University of Calgary

Associate Professor Barry Wylant on design as more than just applied art

Submitted by jwalla on Thu, 2013/07/11 - 12:21pm.

Design is often referred to as an applied art. This perception can seem self-evident given the activities designers typically undertake in pursuing their profession. Designers sketch, draw, make maquettes, develop CAD models, make physical models, generate specifications, and oversee the fabrication of their design intent. Such activities do require skill, and a large part of design education can revolve around the development of such skills.

Yet design should never be seen as the simple execution of skill. All of us must live with the results of the design effort. It touches us in the way we use a smartphone, enjoy a meal, turn a door handle, navigate a pathway, ride a bike, enter a room, etc. It touches us in the way we harvest the materials we build with, and dispose of items once we’ve grown tired of them. Such events hold significant impacts. Designers must therefore anticipate the future consequences implied by their work. Anticipating the future, even a near future, is not easy. It requires a study of the past, insights offered by a world of ever evolving knowledge and the imagination necessary to knit this all together and foresee potential experiences which have yet to occur. To begin to do this, designers must study, listen, debate, observe, and most importantly, pursue rigorous, disciplined, and yet imaginative thought. The execution of design skills offers the necessary arena for this thought to occur.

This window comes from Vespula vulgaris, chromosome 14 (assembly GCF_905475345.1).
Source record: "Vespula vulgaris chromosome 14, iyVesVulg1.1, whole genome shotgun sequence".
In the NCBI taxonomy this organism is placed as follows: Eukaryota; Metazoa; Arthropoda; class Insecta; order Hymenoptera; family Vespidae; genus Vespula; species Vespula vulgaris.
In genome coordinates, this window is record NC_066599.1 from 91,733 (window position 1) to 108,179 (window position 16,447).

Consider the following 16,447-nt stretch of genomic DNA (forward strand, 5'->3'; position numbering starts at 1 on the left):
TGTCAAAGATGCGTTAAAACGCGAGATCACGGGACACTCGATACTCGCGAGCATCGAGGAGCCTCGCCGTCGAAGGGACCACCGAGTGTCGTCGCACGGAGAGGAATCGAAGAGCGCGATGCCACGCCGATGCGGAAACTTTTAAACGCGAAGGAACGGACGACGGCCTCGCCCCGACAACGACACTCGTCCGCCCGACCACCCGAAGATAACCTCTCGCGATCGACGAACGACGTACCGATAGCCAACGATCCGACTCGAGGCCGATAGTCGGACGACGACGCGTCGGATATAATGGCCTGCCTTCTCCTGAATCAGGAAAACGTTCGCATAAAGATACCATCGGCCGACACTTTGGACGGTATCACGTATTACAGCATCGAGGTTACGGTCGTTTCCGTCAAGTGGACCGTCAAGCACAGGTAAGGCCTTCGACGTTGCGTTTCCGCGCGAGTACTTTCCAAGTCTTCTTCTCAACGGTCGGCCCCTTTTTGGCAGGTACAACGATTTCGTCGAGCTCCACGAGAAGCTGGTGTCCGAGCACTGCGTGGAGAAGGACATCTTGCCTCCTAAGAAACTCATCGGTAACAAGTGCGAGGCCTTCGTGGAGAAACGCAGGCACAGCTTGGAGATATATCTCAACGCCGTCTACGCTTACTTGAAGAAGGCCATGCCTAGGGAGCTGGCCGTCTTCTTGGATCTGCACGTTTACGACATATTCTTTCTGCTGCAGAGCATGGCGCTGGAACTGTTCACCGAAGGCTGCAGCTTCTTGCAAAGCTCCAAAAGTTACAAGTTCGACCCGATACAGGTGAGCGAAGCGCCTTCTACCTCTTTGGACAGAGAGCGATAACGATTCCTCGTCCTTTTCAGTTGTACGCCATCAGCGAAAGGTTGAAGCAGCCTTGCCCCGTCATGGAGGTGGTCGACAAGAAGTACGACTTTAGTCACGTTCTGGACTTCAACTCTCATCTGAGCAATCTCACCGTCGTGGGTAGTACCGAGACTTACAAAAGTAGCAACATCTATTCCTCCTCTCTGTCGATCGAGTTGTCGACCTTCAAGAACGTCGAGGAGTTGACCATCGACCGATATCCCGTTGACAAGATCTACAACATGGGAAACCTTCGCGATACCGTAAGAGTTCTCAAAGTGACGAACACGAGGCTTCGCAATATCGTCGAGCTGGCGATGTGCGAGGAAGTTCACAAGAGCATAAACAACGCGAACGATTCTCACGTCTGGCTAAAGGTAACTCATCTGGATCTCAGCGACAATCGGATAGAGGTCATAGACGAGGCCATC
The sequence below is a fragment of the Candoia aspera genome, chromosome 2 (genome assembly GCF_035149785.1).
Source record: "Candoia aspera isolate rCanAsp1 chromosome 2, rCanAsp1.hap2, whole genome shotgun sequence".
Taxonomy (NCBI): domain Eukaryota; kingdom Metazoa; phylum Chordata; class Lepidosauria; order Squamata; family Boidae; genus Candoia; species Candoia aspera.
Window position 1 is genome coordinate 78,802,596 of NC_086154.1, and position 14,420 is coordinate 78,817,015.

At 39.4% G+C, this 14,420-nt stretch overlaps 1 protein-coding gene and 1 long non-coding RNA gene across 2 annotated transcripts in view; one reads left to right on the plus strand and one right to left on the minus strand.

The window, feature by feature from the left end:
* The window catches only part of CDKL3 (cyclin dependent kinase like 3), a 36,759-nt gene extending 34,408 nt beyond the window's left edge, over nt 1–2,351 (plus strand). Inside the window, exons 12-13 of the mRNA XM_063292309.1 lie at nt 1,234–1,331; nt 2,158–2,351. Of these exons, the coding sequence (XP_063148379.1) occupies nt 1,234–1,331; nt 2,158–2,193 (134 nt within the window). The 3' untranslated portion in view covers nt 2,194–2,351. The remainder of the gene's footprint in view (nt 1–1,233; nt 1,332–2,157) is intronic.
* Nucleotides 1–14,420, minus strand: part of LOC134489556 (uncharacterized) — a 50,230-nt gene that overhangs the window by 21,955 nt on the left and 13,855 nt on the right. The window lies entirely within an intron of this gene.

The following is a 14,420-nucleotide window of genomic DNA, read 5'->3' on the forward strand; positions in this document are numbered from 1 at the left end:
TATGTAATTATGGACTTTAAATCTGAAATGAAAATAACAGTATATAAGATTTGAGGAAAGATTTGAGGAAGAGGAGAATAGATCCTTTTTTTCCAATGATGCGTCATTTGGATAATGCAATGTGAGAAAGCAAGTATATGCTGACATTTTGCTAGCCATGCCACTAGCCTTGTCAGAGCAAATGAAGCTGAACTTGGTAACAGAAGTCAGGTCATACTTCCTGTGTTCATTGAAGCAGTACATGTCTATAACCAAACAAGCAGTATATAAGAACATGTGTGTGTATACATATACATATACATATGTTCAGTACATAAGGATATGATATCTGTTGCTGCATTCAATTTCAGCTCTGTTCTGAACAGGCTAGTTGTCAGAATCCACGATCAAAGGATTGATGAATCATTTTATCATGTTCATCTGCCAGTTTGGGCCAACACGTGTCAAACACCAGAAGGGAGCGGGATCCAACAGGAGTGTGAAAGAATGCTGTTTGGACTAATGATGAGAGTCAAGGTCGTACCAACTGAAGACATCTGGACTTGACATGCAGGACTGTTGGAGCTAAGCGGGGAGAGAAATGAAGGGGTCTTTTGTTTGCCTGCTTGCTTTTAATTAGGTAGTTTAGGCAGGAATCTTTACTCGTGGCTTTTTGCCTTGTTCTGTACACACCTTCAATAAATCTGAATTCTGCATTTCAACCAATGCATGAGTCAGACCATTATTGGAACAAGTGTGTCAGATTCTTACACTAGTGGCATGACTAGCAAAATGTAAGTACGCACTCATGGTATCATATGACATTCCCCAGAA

Some theoreticians (notably Archer and Buchanan) argue that the thinking which attends design represents a third way of knowing. That is, knowing in a manner unique and distinct from the way knowledge is generated in the sciences and humanities. It is an integrative means of thinking which draws information from a variety of disciplines. It requires that designers understand such things as the science of soil conditions to the poetics of blowing autumn leaves. The idiom is that design bridges knowledge from both art and science. Any piece of information could be important, and so designers must foster an openness of thought, balanced against a critical appreciation of potential importance. The application of knowledge in the specifics of a given design exercise is not incidental. It is not about checking items off of a list. It requires a critical capacity to recognize value, and the creativity necessary to synthesize across disparate pieces of information to generate an effective design response.

This third way of knowing constitutes my research and teaching focus. It is difficult to appreciate theory without also understanding the impacts that arise in professional practice. I am therefore very fortunate to be able to teach, supervise, write and practice, all contributing to an ever evolving appreciation for this endeavor we call design.    

Barry Wylant is an industrial designer and Associate Professor in the Faculty of Environmental Design. He teaches courses in design thinking, design drawing, and people and technology. He also maintains a design practice and has generated industrial designs for a number of consumer products, sporting goods and medical devices.

Click here to learn more about Wylant's research or for more Featured Facutly Research.